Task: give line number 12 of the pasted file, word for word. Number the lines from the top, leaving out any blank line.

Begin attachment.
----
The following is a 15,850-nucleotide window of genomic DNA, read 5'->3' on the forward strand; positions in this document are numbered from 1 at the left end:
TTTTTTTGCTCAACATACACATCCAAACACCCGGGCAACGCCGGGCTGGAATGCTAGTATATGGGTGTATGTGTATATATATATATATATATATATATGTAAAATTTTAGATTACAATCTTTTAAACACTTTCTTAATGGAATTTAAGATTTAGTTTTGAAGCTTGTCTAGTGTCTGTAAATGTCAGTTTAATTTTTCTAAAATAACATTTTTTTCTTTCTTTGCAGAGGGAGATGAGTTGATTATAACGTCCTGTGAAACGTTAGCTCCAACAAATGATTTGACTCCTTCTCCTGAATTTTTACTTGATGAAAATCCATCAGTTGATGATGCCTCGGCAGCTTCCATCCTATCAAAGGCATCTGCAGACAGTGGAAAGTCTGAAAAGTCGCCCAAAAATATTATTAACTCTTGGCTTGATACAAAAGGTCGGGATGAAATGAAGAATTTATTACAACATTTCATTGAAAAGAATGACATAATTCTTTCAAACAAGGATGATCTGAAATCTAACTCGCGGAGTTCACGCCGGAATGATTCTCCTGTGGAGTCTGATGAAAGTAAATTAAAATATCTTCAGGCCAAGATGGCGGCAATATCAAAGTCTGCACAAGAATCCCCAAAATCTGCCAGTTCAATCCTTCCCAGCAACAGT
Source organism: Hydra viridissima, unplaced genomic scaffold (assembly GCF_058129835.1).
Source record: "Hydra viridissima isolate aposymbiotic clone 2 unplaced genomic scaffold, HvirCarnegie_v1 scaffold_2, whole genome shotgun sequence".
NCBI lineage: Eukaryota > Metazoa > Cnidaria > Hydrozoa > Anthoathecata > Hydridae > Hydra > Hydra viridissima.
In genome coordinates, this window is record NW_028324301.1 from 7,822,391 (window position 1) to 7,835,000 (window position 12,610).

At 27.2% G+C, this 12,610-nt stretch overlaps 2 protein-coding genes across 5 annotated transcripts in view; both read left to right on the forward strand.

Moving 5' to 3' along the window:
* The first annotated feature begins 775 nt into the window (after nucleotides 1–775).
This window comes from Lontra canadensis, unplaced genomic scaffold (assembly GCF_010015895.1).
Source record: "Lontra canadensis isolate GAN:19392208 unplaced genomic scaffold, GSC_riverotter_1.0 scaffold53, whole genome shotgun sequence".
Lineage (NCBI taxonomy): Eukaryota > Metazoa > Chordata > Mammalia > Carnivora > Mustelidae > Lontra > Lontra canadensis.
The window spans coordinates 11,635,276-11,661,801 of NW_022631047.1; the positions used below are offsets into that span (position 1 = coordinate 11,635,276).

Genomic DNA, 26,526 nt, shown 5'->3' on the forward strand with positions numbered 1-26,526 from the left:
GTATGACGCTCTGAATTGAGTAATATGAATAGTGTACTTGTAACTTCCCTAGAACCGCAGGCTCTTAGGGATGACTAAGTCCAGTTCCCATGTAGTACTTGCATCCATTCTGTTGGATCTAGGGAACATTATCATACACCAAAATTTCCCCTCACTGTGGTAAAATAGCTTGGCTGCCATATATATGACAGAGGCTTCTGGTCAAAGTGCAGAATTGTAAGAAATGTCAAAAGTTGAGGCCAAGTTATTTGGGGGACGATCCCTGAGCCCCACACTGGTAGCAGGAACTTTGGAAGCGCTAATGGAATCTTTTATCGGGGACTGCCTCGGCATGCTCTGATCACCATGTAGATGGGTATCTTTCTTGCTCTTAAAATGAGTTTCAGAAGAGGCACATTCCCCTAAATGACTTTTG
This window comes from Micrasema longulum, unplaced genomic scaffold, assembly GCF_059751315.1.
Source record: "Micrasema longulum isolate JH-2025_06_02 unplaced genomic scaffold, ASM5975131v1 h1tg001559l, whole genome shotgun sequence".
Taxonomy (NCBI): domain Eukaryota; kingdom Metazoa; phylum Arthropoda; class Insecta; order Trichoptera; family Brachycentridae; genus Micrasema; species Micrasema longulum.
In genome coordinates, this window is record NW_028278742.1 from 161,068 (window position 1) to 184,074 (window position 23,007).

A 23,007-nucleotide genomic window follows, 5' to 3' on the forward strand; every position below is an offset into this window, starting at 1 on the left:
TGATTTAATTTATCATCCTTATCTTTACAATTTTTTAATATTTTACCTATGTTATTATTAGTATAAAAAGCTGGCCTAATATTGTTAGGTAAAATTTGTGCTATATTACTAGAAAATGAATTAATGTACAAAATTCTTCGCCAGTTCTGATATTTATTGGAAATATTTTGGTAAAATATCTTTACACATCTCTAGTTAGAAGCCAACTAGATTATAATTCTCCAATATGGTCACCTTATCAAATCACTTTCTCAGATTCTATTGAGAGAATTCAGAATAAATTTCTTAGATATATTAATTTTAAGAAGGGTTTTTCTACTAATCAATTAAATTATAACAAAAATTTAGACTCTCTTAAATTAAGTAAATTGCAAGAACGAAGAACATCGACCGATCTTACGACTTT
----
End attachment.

Lineage (NCBI taxonomy): Eukaryota > Metazoa > Chordata > Mammalia > Carnivora > Mustelidae > Lontra > Lontra canadensis.